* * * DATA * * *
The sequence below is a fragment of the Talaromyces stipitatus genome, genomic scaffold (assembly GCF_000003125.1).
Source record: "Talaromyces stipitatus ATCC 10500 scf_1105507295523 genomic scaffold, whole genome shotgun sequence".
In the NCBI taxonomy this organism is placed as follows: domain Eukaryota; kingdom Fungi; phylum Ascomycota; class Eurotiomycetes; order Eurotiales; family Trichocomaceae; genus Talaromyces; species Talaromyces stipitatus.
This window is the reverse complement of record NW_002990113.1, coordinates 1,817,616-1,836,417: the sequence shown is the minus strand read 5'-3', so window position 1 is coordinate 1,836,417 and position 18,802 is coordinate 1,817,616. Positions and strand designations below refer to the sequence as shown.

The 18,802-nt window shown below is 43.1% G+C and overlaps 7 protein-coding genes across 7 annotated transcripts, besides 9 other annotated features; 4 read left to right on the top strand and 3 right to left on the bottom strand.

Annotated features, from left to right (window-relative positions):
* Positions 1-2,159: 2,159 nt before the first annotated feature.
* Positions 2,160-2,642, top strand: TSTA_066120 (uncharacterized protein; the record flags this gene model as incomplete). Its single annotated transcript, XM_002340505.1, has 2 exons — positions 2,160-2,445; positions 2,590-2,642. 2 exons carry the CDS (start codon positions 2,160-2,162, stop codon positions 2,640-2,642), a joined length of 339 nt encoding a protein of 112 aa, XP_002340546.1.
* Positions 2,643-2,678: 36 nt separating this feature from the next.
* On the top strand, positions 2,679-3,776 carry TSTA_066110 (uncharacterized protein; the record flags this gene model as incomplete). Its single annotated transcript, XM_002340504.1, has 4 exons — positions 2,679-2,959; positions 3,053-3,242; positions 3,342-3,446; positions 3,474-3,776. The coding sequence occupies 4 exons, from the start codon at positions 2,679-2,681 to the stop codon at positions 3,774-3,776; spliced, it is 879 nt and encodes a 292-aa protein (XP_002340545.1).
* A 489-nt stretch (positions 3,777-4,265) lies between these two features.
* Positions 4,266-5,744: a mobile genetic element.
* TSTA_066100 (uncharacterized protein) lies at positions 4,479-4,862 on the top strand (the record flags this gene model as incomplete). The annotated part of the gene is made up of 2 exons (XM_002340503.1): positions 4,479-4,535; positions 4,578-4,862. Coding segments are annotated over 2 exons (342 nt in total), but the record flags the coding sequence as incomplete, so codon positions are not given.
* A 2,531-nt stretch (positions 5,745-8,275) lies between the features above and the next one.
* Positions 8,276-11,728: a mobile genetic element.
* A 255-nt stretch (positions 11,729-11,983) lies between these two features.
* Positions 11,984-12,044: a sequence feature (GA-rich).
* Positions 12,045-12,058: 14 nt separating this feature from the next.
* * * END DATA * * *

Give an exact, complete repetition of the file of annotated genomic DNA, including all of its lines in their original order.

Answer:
The sequence below is a fragment of the Talaromyces stipitatus genome, genomic scaffold (assembly GCF_000003125.1).
Source record: "Talaromyces stipitatus ATCC 10500 scf_1105507295523 genomic scaffold, whole genome shotgun sequence".
In the NCBI taxonomy this organism is placed as follows: domain Eukaryota; kingdom Fungi; phylum Ascomycota; class Eurotiomycetes; order Eurotiales; family Trichocomaceae; genus Talaromyces; species Talaromyces stipitatus.
This window is the reverse complement of record NW_002990113.1, coordinates 1,817,616-1,836,417: the sequence shown is the minus strand read 5'-3', so window position 1 is coordinate 1,836,417 and position 18,802 is coordinate 1,817,616. Positions and strand designations below refer to the sequence as shown.

The 18,802-nt window shown below is 43.1% G+C and overlaps 7 protein-coding genes across 7 annotated transcripts, besides 9 other annotated features; 4 read left to right on the top strand and 3 right to left on the bottom strand.

Annotated features, from left to right (window-relative positions):
* Positions 1-2,159: 2,159 nt before the first annotated feature.
* Positions 2,160-2,642, top strand: TSTA_066120 (uncharacterized protein; the record flags this gene model as incomplete). Its single annotated transcript, XM_002340505.1, has 2 exons — positions 2,160-2,445; positions 2,590-2,642. 2 exons carry the CDS (start codon positions 2,160-2,162, stop codon positions 2,640-2,642), a joined length of 339 nt encoding a protein of 112 aa, XP_002340546.1.
* Positions 2,643-2,678: 36 nt separating this feature from the next.
* On the top strand, positions 2,679-3,776 carry TSTA_066110 (uncharacterized protein; the record flags this gene model as incomplete). Its single annotated transcript, XM_002340504.1, has 4 exons — positions 2,679-2,959; positions 3,053-3,242; positions 3,342-3,446; positions 3,474-3,776. The coding sequence occupies 4 exons, from the start codon at positions 2,679-2,681 to the stop codon at positions 3,774-3,776; spliced, it is 879 nt and encodes a 292-aa protein (XP_002340545.1).
* A 489-nt stretch (positions 3,777-4,265) lies between these two features.
* Positions 4,266-5,744: a mobile genetic element.
* TSTA_066100 (uncharacterized protein) lies at positions 4,479-4,862 on the top strand (the record flags this gene model as incomplete). The annotated part of the gene is made up of 2 exons (XM_002340503.1): positions 4,479-4,535; positions 4,578-4,862. Coding segments are annotated over 2 exons (342 nt in total), but the record flags the coding sequence as incomplete, so codon positions are not given.
* A 2,531-nt stretch (positions 5,745-8,275) lies between the features above and the next one.
* Positions 8,276-11,728: a mobile genetic element.
* A 255-nt stretch (positions 11,729-11,983) lies between these two features.
* Positions 11,984-12,044: a sequence feature (GA-rich).
* Positions 12,045-12,058: 14 nt separating this feature from the next.